REPORT FROM THE WORKSHOP ON PEACE TAX BILLS - Phil Rimmer
DENMARK: System allowing individuals to covenant part of their income to charity, in which the government also give the charity the income tax paid on the amount covenanted, is currently being used as a form of tax diversion. This is often referred to as Tax Deductible Charitable Giving and politicians in Canada and Belgium have claimed that this system achieves our objective for us. The United Kingdom opposes this view but believes that it does create a precedent for peace tax legislation, in that it allows income tax payers to decide how part of their tax is spent.
Danish campaigners believe that the board members of any Peace Tax Fund should be drawn from the type of groups eligible to receive funds from the fund.
CANADA: Their Bill continues to evolve. Much use has been made of E-Mail to liaise with all the groups lobbying for the Bill - this has proved to be both cheap and effective.
In order to maintain the sovereignty of Parliament, there will be no Peace Tax Fund. Rather, there will be a new line in the budget for re-directed war taxes from Conscientious Objectors. The money from this part of the budget could be used for any entirely peaceful purpose. The government would be responsible for spending the money and would report to Parliament on its use, as with other expenditure headings. The phrase Fiscal Conscription is used in order to try and avoid deliberate misrepresentation by the media and political opponents.
It is felt that politicians will often support recognition of human rights because it is the right thing to do, even when a majority of the public oppose such recognition. A supporting MP has provided access to the Library of Parliament for the purpose of research to remove technical faults from the Bill.
USA: Taxes re-directed into the Peace Tax Fund would no longer be deducted directly from the defence budget. The previous proposal would have led to an actual reduction in Pentagon expenditure. The Bill is intended primarily to cover federal income tax payments and the fund would be controlled by the Minister of Finance and a Board of Trustees.
The issue is now receiving support from the religious right, who now see the issue as one of religious freedom. Public hearings of conscientious objectors held all over the states were effective in highlighting the issue of conscience. Lobbyists have met with White House Presidential Aides to discuss the issue and there is a growing possibility of a further Congressional hearing.
BELGIUM: Registration as a conscientious objector to war taxes would be via the tax return form. The legislation is only intended to cover income tax and lays down no regulations or restrictions as to its effect on the finances of other government departments. The fund created would be under the control of the Minister of Finance and a Council of representatives from Parliament and NGO peace and development groups.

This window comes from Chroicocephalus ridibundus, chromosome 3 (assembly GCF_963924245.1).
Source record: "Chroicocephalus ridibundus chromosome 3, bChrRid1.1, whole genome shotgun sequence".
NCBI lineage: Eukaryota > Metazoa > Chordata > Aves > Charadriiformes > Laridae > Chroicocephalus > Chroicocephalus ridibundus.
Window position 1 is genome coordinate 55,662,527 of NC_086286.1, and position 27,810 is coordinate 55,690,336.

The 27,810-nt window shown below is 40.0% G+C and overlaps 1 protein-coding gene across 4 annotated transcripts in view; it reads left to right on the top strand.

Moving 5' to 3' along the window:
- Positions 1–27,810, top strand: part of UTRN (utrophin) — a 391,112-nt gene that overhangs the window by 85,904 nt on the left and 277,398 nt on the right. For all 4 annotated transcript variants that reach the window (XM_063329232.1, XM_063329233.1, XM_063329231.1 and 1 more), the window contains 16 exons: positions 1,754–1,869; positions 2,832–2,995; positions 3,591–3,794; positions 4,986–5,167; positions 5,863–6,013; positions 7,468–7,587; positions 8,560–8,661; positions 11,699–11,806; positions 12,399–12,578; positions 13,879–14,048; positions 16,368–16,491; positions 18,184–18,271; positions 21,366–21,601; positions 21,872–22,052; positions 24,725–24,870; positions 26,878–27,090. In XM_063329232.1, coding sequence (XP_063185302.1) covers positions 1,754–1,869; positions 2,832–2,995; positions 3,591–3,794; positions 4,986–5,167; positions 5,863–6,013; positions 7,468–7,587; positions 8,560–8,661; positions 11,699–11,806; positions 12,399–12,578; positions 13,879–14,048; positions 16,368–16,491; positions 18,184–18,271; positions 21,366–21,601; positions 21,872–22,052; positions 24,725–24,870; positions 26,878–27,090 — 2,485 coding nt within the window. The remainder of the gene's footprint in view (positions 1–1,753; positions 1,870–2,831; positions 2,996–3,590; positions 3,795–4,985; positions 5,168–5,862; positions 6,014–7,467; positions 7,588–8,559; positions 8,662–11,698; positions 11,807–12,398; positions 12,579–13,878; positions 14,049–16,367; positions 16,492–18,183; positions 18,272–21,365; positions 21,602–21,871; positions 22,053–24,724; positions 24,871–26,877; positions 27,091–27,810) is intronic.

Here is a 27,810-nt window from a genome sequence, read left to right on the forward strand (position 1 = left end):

It is vital that we constantly explain the difference between belief and opinion. We must remain aware of items of military expenditure which do not appear under the defence budget heading. The issue of "NATO Review" published in January/February always contains lots of useful statistics on the defence expenditure of member countries.
UNITED KINGDOM: The Board of Trustees of the "Non-Military Security Fund" would be chosen by the Prime Minister and approved by, and accountable to, Parliament (standard practice in the UK). Registration under the Bill would be by signed statement to the tax authorities. The Bill outlines a wide range of non-military means of maintaining security which could be financed. The Bill would not reduce the Ministry of Defence budget, but it would guarantee that money in the fund could not be used as a substitute for existing government expenditure in areas eligible for money from the fund. It is intended that all taxes be covered so each registered individual would have re-directed into the fund the average amount of all taxes per voter paid to the Ministry of Defence.
GERMANY: This proposal only includes income tax. The Bill would allow taxpayers to choose one of two funds for the destination of part of their taxes: those wishing to fund the military would pay part of their taxes into a Military Fund controlled by the Minister of Defence; those stating that they have a conscientious objection to funding the military would pay part of their taxes into a Conversion Fund controlled by the Minister of Labour & Social Affairs.
NETHERLANDS: This Bill covers most direct taxes and does not aim to reduce the defence budget. The Minister of Defence would control the Peace Fund. It is envisaged that there would be an examination of the seriousness of someone seeking to register as a conscientious objector to war taxes.
A key problem currently being experienced in the Netherlands, Belgium and Germany is that politicians do not see peace tax bills as being relevant at a time when armed forces are doing so much peace keeping work. Politicians are clearly having problems accepting that conscientious objection is valid regardless of the type of function the military are performing - or is the nature of many contemporary conflicts simply giving politicians a convenient excuse to dismiss us. The UK and the USA are not suffering from this problem.